A two-step screening protocol that combines clinical risk assessment with biomarker testing can more effectively identify which patients with Type 2 diabetes need medication to prevent heart failure, according to a study led by UT Southwestern Medical Center researchers.
Published in Circulation, an American Heart Association journal, the study found that the new strategy is the best approach for predicting heart failure in patients with diabetes – even in those deemed low-risk following clinical risk assessment only. Physicians and researchers from across the U.S., Canada, Singapore, and the Netherlands collaborated on the research.
Ambarish Pandey, M.D., Associate Professor of Internal Medicine in the Division of Cardiology at UT Southwestern was corresponding author of the study.
Dr. Pandey and his colleagues found that combining these risk assessment strategies sequentially by adding a second step – such as giving low-risk patients by clinical risk score a blood test for natriuretic peptide levels, a biomarker for cardiovascular disease – is the most efficient and potentially cost-effective strategy for screening for heart failure. Natriuretic peptides are proteins produced by the heart when there is stressful stretching of the heart muscle. The research could lead to more patients being accurately screened and receiving proven preventive therapies, such as sodium-glucose cotransporter 2 inhibitors (SGLT2i), to protect their heart health.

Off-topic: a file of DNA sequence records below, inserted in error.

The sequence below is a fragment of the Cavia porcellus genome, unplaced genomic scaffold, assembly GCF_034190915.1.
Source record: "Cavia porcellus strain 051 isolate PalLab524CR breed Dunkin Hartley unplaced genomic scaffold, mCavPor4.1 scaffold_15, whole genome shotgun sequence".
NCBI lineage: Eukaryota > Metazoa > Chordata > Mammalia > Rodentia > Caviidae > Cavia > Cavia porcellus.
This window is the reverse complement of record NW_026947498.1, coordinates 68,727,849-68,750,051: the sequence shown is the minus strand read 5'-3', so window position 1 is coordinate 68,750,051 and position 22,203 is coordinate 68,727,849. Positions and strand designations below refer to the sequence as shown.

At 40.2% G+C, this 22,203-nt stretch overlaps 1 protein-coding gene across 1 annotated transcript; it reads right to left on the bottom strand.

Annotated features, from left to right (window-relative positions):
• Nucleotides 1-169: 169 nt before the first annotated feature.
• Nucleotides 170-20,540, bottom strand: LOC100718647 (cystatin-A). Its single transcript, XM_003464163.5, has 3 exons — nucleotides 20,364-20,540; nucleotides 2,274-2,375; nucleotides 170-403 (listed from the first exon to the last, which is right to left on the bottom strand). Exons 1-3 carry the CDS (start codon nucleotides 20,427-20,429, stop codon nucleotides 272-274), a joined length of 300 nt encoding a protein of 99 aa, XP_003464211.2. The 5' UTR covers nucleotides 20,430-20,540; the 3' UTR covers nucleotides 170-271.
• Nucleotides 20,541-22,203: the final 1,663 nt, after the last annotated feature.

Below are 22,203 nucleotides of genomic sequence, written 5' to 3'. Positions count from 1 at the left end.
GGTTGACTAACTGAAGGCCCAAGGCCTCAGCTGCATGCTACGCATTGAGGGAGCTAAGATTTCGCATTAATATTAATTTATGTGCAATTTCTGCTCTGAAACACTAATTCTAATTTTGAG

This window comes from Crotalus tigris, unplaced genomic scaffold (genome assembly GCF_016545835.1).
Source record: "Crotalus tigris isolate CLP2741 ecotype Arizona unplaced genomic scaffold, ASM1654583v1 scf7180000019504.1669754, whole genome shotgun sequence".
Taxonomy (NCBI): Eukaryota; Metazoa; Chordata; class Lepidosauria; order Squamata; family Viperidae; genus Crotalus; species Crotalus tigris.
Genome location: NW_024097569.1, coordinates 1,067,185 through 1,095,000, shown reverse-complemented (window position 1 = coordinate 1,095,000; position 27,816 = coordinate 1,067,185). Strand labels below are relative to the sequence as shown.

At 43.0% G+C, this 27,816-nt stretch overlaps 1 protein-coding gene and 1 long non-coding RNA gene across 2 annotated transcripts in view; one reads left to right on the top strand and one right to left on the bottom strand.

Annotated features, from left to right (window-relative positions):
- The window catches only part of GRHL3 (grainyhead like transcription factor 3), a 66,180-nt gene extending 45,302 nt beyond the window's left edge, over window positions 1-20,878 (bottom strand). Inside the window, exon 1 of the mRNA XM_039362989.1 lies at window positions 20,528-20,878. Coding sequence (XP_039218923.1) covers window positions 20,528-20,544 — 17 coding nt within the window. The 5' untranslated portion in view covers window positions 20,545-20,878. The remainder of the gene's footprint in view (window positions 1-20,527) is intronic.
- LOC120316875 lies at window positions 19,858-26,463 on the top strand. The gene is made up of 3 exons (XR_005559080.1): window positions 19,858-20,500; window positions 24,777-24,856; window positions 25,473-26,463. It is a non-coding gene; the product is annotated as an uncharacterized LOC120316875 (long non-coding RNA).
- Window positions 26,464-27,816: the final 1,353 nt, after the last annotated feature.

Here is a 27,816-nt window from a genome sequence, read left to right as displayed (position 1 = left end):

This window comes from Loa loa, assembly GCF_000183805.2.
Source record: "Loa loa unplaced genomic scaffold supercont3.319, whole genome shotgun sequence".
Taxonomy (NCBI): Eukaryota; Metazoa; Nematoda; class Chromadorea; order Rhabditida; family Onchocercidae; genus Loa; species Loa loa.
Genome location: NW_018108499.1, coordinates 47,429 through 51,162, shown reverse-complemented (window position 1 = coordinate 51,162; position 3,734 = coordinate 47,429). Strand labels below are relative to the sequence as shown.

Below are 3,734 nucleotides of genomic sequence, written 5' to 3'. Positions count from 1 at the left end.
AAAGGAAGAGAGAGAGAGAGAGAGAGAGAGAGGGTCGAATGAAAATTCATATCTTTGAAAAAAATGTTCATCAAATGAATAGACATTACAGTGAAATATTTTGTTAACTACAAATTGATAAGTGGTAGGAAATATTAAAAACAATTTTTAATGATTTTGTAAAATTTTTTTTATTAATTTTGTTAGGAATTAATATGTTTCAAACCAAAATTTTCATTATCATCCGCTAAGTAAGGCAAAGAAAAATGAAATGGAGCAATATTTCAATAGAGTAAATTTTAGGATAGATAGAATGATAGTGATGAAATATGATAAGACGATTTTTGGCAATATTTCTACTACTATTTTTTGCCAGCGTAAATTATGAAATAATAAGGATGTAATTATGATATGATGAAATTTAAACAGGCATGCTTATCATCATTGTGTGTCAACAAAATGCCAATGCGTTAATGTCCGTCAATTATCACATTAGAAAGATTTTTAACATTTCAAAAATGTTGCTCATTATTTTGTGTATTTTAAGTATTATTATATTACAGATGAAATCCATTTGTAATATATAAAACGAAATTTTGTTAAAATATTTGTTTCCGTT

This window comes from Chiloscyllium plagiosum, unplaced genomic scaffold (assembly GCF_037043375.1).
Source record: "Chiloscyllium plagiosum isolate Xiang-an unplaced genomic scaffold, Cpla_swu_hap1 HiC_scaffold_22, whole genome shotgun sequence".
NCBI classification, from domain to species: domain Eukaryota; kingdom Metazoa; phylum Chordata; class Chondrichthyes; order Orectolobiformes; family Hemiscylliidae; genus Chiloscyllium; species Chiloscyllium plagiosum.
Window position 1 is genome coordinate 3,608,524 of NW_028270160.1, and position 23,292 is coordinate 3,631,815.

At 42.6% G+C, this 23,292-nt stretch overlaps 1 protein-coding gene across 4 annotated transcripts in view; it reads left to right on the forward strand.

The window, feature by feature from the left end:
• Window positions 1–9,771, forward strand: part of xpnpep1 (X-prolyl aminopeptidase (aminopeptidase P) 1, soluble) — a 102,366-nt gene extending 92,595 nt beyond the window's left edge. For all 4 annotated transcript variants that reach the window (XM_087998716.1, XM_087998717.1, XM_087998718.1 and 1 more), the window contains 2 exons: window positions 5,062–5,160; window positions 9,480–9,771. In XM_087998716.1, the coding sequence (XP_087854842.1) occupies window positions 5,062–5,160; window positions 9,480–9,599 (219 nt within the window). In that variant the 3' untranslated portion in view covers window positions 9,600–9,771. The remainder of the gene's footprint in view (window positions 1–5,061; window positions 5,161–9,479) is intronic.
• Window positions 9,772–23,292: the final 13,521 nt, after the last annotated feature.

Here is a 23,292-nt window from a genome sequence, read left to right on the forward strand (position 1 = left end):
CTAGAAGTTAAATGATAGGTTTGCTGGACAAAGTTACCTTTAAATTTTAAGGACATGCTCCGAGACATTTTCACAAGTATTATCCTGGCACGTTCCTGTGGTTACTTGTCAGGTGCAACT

The study included data from 6,293 diabetes patients who had taken part in seven cohort studies. Of those, 4,889 had no signs of atherosclerotic cardiovascular disease (ASCVD). All patients had undergone screening to determine their level of risk for heart failure. By comparing screening methods and downstream risk of heart failure episodes at a five-year follow-up, researchers were able to determine the methods and sequence that best predicted those at risk.
“Our study found that 30% to 50% of the total heart failure events in the population without prevalent ASCVD occurred in individuals marked low risk with a single screening strategy,” Dr. Pandey said. “But when a second step was added, approximately 85% of the actual heart failure cases were identified. This suggests a substantial percentage of patients with diabetes who could benefit from more aggressive preventive treatment are being overlooked.”
Different two-step screening strategies were evaluated incorporating WATCH-DM, blood tests including natriuretic peptides, and echocardiography. “We found that assessing the WATCH-DM risk score in all individuals, followed by natriuretic peptides only among individuals who were considered low-risk based on the WATCH-DM risk score, was the most efficient of the two-step screening strategies to assess heart failure risk and target preventive therapies,” said study first author Kershaw Patel, M.D., Assistant Professor of Cardiology at the Houston Methodist Academic Institute.